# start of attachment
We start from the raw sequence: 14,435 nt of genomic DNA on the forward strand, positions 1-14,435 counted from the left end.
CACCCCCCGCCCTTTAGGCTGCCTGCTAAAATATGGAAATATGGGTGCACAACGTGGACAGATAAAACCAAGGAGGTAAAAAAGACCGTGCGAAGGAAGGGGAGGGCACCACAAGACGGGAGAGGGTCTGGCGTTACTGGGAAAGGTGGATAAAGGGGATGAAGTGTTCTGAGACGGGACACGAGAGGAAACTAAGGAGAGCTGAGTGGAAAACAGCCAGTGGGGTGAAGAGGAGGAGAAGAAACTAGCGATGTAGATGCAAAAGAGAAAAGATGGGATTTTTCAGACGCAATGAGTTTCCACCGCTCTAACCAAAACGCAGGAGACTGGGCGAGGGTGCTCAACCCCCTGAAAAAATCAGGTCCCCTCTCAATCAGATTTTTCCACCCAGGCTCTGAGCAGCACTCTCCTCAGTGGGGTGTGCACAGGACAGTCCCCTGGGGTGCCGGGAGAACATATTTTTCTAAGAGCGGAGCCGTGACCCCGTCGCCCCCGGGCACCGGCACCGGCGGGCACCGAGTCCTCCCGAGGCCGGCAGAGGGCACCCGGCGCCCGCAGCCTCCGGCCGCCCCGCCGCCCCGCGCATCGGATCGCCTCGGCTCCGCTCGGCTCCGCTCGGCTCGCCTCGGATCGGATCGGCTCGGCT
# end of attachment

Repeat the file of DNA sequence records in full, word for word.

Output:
We start from the raw sequence: 14,435 nt of genomic DNA on the forward strand, positions 1-14,435 counted from the left end.
CACCCCCCGCCCTTTAGGCTGCCTGCTAAAATATGGAAATATGGGTGCACAACGTGGACAGATAAAACCAAGGAGGTAAAAAAGACCGTGCGAAGGAAGGGGAGGGCACCACAAGACGGGAGAGGGTCTGGCGTTACTGGGAAAGGTGGATAAAGGGGATGAAGTGTTCTGAGACGGGACACGAGAGGAAACTAAGGAGAGCTGAGTGGAAAACAGCCAGTGGGGTGAAGAGGAGGAGAAGAAACTAGCGATGTAGATGCAAAAGAGAAAAGATGGGATTTTTCAGACGCAATGAGTTTCCACCGCTCTAACCAAAACGCAGGAGACTGGGCGAGGGTGCTCAACCCCCTGAAAAAATCAGGTCCCCTCTCAATCAGATTTTTCCACCCAGGCTCTGAGCAGCACTCTCCTCAGTGGGGTGTGCACAGGACAGTCCCCTGGGGTGCCGGGAGAACATATTTTTCTAAGAGCGGAGCCGTGACCCCGTCGCCCCCGGGCACCGGCACCGGCGGGCACCGAGTCCTCCCGAGGCCGGCAGAGGGCACCCGGCGCCCGCAGCCTCCGGCCGCCCCGCCGCCCCGCGCATCGGATCGCCTCGGCTCCGCTCGGCTCCGCTCGGCTCGCCTCGGATCGGATCGGCTCGGCT